Food standards in Australia
Keeping food safe and free from contamination is critical to public health. Australia has legislation and regulations to make sure local and imported food is safe to eat.
- develops and manages standards for food, called the Food Standards Code
- regulates labelling that goes on packaged and unpackaged food, including warnings and advisory labels
- manages food recalls.
The Australian Government and state and territory governments enforce the standards, in line with their food legislation.
The Department of Agriculture ensures that imported products meet our strict biosecurity laws and food standards.
In Australia, legislation requires most packaged foods to have a label so that everyone can make informed decisions about what they eat and drink. Labels must include:
- nutrition information – like sugar, salt and saturated fat
- ingredients – listed from highest to lowest weight, and including additives and those that can cause allergies
- use-by date – when the food is likely to go off
- use and storage instructions.
The voluntary Health Star Rating system is a quick and easy way to compare the nutrition in similar foods – the more stars, the healthier the food.
Companies can make nutrition claims (like low fat) or health claims (like good for your bones) on the front of the packaging. While the food must meet certain criteria to back these claims up, it’s still important to read and understand the nutrition information.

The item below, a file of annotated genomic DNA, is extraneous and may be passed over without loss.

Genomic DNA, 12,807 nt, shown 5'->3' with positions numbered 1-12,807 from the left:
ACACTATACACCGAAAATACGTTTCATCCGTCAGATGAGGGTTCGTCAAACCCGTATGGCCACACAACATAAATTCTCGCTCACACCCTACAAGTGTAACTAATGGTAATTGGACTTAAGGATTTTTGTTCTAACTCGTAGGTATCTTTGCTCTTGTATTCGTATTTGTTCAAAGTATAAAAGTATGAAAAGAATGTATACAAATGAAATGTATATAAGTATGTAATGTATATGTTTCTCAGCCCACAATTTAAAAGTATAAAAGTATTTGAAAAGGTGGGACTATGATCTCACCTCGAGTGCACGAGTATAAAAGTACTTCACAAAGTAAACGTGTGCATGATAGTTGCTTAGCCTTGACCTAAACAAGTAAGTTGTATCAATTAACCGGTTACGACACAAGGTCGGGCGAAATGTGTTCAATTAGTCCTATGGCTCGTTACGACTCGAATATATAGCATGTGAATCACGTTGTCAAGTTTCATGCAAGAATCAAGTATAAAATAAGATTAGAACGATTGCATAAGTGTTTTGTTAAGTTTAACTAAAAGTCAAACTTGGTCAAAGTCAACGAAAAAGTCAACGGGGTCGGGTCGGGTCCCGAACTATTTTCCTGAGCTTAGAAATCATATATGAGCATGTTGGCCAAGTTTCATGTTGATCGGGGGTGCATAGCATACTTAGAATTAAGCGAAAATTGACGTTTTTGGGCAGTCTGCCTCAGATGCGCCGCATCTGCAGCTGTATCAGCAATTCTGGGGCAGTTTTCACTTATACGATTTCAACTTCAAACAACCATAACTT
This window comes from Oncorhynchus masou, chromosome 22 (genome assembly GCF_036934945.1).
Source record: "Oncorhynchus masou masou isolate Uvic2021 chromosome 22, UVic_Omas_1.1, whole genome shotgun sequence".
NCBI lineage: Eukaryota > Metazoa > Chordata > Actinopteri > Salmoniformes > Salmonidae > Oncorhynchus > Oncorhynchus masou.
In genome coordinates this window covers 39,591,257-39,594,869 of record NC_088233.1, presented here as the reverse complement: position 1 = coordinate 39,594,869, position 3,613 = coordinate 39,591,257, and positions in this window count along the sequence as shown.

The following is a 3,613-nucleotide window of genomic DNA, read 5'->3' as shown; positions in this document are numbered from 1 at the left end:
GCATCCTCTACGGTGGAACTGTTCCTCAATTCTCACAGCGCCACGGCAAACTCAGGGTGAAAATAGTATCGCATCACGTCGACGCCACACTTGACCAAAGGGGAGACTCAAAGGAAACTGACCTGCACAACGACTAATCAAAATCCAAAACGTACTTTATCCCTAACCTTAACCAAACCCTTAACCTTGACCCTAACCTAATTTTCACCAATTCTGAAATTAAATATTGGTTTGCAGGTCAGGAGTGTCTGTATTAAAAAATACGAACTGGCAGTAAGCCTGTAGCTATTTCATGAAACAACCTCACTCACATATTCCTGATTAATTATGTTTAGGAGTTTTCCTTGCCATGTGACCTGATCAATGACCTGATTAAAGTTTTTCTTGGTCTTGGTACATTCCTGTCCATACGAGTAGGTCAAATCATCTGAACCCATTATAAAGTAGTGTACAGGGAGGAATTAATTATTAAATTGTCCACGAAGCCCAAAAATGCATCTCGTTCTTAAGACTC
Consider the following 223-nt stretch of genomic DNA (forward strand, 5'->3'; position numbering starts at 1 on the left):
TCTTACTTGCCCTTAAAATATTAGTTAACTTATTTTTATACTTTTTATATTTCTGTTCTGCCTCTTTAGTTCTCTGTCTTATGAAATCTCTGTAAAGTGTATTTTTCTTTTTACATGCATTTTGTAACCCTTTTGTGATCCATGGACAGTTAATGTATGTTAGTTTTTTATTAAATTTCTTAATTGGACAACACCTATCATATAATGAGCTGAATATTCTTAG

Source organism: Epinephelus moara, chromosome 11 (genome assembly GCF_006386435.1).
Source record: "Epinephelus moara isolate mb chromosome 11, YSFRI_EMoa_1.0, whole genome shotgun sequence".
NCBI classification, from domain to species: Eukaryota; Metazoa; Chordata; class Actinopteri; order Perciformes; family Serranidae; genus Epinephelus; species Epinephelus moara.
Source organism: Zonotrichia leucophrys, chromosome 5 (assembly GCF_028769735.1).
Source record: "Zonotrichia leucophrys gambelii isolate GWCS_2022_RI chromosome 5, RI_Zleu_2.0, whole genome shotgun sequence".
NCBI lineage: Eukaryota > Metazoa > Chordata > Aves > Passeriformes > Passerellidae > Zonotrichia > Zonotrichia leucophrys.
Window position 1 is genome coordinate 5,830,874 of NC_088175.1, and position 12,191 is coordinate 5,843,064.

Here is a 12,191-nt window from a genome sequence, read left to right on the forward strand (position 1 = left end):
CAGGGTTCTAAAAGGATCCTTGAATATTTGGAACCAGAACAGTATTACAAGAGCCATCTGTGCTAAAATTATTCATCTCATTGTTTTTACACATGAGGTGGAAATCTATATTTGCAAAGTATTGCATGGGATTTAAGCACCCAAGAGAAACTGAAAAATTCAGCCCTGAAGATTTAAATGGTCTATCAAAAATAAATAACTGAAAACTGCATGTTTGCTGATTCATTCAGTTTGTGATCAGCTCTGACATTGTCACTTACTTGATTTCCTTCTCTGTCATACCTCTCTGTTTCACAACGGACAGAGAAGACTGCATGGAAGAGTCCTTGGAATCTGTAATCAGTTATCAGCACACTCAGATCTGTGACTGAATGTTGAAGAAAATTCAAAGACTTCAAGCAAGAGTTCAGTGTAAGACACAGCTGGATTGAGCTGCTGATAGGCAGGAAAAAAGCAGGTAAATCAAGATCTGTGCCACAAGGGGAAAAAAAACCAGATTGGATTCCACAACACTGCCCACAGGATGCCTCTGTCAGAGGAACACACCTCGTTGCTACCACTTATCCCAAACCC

The National Measurement Institute administers the laws for selling foods by weights and measures. It works with the Australian food sector to test, analyse and measure foods to ensure accurate labelling and food safety.
Storing, handling and serving food safely
Australia has a reliable, safe and nutritious food supply. But food poisoning still happens.
There are more than 5 million cases of food poisoning in Australia each year, both through businesses and at home. Storing, handling and serving food safely can prevent this.
Food safety is everyone’s responsibility. By law, businesses and not-for-profit organisations must follow food standards to keep people safe from food-related illness. But it’s important for individuals too, as many cases of food poisoning happen at home.
Food safety includes:
To protect public health and safety, businesses must immediately remove from distribution, sale and consumption any food found to be unsafe.
This could be for many reasons, including contamination, incorrect labelling or a packaging fault.
Food safety in emergencies
Emergencies, such as flood and fire, can contaminate food and water supplies or block access to shops.
The Australian Government and state and territory governments work to restore access to food as quickly as possible following an emergency.
But there are things you can do to make sure you have safe food and water at home before, during and after emergencies.
Read about what you can do in an emergency at:
- Food Standards Australia New Zealand
- Australian Capital Territory Health
- New South Wales Food Authority
- Northern Territory Health
- Queensland Health
- South Australian Health
- Tasmanian Department of Health and Human Services
- Victorian Department of Health and Human Services
- Western Australian Health
- Food Safety Information Council.